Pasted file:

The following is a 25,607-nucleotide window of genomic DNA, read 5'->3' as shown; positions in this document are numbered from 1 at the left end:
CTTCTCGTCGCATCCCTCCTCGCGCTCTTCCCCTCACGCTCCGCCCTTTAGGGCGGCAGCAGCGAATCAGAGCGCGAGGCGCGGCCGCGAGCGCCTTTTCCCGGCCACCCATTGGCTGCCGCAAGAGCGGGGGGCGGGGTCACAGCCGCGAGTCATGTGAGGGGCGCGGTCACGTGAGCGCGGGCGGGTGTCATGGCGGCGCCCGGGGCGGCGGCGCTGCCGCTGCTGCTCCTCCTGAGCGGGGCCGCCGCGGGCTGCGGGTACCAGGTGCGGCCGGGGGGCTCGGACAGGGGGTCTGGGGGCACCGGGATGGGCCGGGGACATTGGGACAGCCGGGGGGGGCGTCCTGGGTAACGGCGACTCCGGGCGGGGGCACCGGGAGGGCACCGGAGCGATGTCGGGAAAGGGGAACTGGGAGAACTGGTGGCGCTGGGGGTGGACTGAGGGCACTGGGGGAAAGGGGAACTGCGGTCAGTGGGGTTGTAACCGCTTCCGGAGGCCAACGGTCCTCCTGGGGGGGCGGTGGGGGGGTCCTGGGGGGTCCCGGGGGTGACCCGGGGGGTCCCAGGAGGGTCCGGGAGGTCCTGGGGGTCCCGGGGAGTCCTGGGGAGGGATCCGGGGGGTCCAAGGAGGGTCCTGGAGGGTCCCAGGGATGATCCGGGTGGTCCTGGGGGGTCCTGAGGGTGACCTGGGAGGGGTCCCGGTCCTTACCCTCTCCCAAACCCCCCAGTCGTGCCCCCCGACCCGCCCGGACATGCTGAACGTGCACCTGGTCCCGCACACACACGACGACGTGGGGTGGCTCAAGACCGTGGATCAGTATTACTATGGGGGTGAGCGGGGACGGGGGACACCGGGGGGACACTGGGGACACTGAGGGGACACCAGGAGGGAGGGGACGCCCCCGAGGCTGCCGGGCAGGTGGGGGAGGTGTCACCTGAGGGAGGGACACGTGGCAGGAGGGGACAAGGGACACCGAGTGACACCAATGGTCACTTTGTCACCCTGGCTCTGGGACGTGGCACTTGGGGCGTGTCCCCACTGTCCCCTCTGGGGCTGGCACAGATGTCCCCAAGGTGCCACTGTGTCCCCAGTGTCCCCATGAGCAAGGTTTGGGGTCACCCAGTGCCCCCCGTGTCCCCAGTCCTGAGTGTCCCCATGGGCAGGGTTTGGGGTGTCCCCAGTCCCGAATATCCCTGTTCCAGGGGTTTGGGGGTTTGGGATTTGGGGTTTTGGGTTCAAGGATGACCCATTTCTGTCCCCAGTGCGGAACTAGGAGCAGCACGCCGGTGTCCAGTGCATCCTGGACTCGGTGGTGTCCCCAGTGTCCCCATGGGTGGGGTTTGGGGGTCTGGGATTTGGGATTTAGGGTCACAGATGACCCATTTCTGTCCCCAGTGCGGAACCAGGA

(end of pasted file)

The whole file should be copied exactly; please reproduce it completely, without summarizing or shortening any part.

The following is a 25,607-nucleotide window of genomic DNA, read 5'->3' as shown; positions in this document are numbered from 1 at the left end:
CTTCTCGTCGCATCCCTCCTCGCGCTCTTCCCCTCACGCTCCGCCCTTTAGGGCGGCAGCAGCGAATCAGAGCGCGAGGCGCGGCCGCGAGCGCCTTTTCCCGGCCACCCATTGGCTGCCGCAAGAGCGGGGGGCGGGGTCACAGCCGCGAGTCATGTGAGGGGCGCGGTCACGTGAGCGCGGGCGGGTGTCATGGCGGCGCCCGGGGCGGCGGCGCTGCCGCTGCTGCTCCTCCTGAGCGGGGCCGCCGCGGGCTGCGGGTACCAGGTGCGGCCGGGGGGCTCGGACAGGGGGTCTGGGGGCACCGGGATGGGCCGGGGACATTGGGACAGCCGGGGGGGGCGTCCTGGGTAACGGCGACTCCGGGCGGGGGCACCGGGAGGGCACCGGAGCGATGTCGGGAAAGGGGAACTGGGAGAACTGGTGGCGCTGGGGGTGGACTGAGGGCACTGGGGGAAAGGGGAACTGCGGTCAGTGGGGTTGTAACCGCTTCCGGAGGCCAACGGTCCTCCTGGGGGGGCGGTGGGGGGGTCCTGGGGGGTCCCGGGGGTGACCCGGGGGGTCCCAGGAGGGTCCGGGAGGTCCTGGGGGTCCCGGGGAGTCCTGGGGAGGGATCCGGGGGGTCCAAGGAGGGTCCTGGAGGGTCCCAGGGATGATCCGGGTGGTCCTGGGGGGTCCTGAGGGTGACCTGGGAGGGGTCCCGGTCCTTACCCTCTCCCAAACCCCCCAGTCGTGCCCCCCGACCCGCCCGGACATGCTGAACGTGCACCTGGTCCCGCACACACACGACGACGTGGGGTGGCTCAAGACCGTGGATCAGTATTACTATGGGGGTGAGCGGGGACGGGGGACACCGGGGGGACACTGGGGACACTGAGGGGACACCAGGAGGGAGGGGACGCCCCCGAGGCTGCCGGGCAGGTGGGGGAGGTGTCACCTGAGGGAGGGACACGTGGCAGGAGGGGACAAGGGACACCGAGTGACACCAATGGTCACTTTGTCACCCTGGCTCTGGGACGTGGCACTTGGGGCGTGTCCCCACTGTCCCCTCTGGGGCTGGCACAGATGTCCCCAAGGTGCCACTGTGTCCCCAGTGTCCCCATGAGCAAGGTTTGGGGTCACCCAGTGCCCCCCGTGTCCCCAGTCCTGAGTGTCCCCATGGGCAGGGTTTGGGGTGTCCCCAGTCCCGAATATCCCTGTTCCAGGGGTTTGGGGGTTTGGGATTTGGGGTTTTGGGTTCAAGGATGACCCATTTCTGTCCCCAGTGCGGAACTAGGAGCAGCACGCCGGTGTCCAGTGCATCCTGGACTCGGTGGTGTCCCCAGTGTCCCCATGGGTGGGGTTTGGGGGTCTGGGATTTGGGATTTAGGGTCACAGATGACCCATTTCTGTCCCCAGTGCGGAACCAGGA